are you on windows? What vr headset are you using?
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Thanks for trying :)
I've actually spent a lot of time on improving the player code since the game jam ended (it's not possible to lean over things and to stand on moving vehicles), but it still keeps stepping on things when it shouldn't and goes flying when holding on to the object you are standing on, it's a surprisingly tricky problem.
Can confirm pretty much what others said, motion sickess was quite a problem for me towards the end, otherwise it's beautiful and works very well. The ending was maybe a bit abrupt, seemed to have cut the audio too early.
Looks and sounds amazing. I also really like the UI. The rotating made me super motion sick though and I kept rotating physically and then the arms were all wrong :D Still nice relaxing experience.
Nice! It is missing something to hit with those spells to make it more satisfying to cast, like those boxes being kicked away or something, but I am sure like most of us you had some bigger plans :D
It is a lot of work, this is like the 7th "engine" I made over the years, it's probably the best one yet, but there are still a lot of things I'd love to do different, but then I would never manage to actually make a game with it.
For the VR support I mainly just implemented a "VRWindow" from my "window" class (which represents a single application window on the screen). This VRWindow has a "swap chain" (which has a couple of buffers) just like every other window which can then be rendered into. The only difference is that instead of this being backed by a window on the screen, it passes this on to the different VR SDKs which all have an implementation of this window. The VRWindow also has some additional methods to query input, head position and set haptics.
I then have a VRCamera which does some of the more general camera setup, creating two cameras attached to a head which render into a vrwindow.
Actually this now looks more complicated than it really is :D The result is that I can use the same code for the different VR headsets / SDKs. The VR part was pretty easy to do, but I don't have support for some of the optimization stuff yet like drawing both eyes at once with instancing or foveated rendering. Both will need some adjustments to the rendering.
The quest version keeps skipping the tutorial levels on its own somehow and grabbing those boxes in the first one (which doesn't skip on its own) behaves very strange. Will try the windows version later.
Hey, I am a programmer looking for a 3D artist to team up with. Preferably with Blender 2.79 knowledge, but not necessary. I am using a custom game engine and I'd love to make a tiny multiplayer coop game that will run on Oculus Quest.
I do have a full-time job, so won't be able to work on this 24/7, but I should be able to get enough time in to get things done.
For the moment I'd recommend you to install it from Steam. Apple changed their API and while I recently fixed the Steam Version, I didn't update the one here and I made a lot of changes to my engine since then...
I'll try to get it updated, but it may take a while.
I'm a bit reluctant to call it a game as the content is very limited. It's free, integrates both, oculus sdk and openvr and works on windows and macOS. It doesn't have any written or spoken text and I could implement the FOVE SDK, but don't have a HMD to test with. Also it requires tracked controllers, which as far as I understand are currently not part of the FOVE package.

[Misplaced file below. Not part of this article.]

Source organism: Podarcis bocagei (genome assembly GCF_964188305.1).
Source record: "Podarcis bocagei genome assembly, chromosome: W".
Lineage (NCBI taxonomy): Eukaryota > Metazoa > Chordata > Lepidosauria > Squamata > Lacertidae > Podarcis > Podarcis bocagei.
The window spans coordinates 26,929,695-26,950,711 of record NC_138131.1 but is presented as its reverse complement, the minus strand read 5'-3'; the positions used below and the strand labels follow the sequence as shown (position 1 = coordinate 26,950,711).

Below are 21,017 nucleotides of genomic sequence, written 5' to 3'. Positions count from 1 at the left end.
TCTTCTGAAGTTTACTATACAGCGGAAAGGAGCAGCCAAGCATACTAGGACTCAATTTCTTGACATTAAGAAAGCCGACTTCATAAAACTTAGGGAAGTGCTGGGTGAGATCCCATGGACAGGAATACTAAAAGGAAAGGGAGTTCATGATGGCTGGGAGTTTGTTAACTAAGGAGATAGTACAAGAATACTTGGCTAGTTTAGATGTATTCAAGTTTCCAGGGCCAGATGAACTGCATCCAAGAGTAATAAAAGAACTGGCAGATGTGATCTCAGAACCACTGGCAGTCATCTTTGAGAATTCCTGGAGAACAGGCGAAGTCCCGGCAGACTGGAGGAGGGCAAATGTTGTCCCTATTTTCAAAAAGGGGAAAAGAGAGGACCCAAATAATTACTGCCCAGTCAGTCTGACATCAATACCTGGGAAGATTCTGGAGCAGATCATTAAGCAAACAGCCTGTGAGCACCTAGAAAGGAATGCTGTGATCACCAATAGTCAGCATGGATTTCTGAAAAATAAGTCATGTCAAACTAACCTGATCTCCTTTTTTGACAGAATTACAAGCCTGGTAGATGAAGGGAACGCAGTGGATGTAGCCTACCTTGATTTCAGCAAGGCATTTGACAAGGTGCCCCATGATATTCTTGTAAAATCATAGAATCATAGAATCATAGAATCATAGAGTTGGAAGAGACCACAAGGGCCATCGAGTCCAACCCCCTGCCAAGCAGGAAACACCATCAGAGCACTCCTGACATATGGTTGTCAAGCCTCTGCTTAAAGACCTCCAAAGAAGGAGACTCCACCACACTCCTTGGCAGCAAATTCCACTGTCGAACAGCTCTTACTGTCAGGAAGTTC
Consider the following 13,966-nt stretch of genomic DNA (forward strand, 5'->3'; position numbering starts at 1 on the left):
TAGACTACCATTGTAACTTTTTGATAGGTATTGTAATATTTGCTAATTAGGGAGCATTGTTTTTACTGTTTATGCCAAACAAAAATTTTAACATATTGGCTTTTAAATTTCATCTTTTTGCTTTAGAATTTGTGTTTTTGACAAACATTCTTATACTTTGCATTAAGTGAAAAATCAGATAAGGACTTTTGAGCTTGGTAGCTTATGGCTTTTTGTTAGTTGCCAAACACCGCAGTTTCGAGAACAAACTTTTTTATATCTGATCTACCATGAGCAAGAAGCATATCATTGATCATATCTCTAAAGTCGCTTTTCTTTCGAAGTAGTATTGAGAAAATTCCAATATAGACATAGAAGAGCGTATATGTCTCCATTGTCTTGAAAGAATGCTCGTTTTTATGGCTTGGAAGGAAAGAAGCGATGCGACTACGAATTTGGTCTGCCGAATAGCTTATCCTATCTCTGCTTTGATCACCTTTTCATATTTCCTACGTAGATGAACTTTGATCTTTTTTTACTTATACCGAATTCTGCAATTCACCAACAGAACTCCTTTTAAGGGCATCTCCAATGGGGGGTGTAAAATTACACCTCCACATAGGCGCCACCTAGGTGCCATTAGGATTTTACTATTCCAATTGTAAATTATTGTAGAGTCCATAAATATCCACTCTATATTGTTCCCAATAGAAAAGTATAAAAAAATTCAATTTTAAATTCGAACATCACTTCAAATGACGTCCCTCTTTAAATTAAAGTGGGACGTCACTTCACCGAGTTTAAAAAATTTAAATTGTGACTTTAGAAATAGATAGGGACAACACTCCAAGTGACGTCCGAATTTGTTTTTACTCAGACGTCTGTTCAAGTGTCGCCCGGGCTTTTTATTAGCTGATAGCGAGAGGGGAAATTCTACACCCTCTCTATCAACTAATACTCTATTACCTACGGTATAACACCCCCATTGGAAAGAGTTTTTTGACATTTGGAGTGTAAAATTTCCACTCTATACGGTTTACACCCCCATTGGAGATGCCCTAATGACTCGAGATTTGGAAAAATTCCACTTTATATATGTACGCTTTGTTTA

Do you own a VR headset and have it plugged in? Are you running windows 10? If both is the case, could you try the game on Steam or Oculus Home (it's free anyway) and let me know how that goes?
That's a very open ended question.
Basically using C++, the Windows SDK and DirectX 12 as well as a couple of libraries doing some of the work (such as Bullet for physics, OpenAL Soft for audio and both the Oculus SDK and OpenVR for the different VR headsets). There is also some code for Linux and macOS in place as well as some rendering with Vulkan and Metal.
I could write a lot about almost everything involved (window and swap chain creation, render pipeline in general, input, model loading, audio, shadows, multisampling, physics, maths, ...). There actually are some articles on a very outdated website about the engine: http://rayne3d.com/blog many things have changed since then, but some of it still works essentially the same. I also started writing devlogs for my next project on my website (only two so far, as I just got started): http://slindev.com
If you have a more specific question, that would make it easier to answer :)
I dug out an old prototype I made during Ludum Dare 31 in the end of 2014 and started polishing it into a more complete experience.
The game is obviously inspired by Blobby Volley, but instead of just controlling a blob, you control a tennis racket and ball and play against an AI blob, with similar rules to blobby volley. But because there is no scoring system, you can just set your goals yourself and have some fun playing ball on the beach.
The game currently requires an Oculus Rift with Touch controllers and is still under active development. While the gameplay is final (I may still tweak the AI a bit though), I am still working on shadows and some other details.
It uses a custom DirectX12 engine and requires Windows 10.
If you know what to do you can probably finish the game in less than a minute. Also while there are hints for the puzzles they are mostly trial and error...
I am really happy with the general atmosphere and look of the game, but not so much the gameplay ;)
It is a finished game jam project and I doubt there will be any future development going on. There is however a possibility that there will be another project using the code base we created for this one, with different story, look, setting and hopefully better gameplay. There aren't any plans yet though.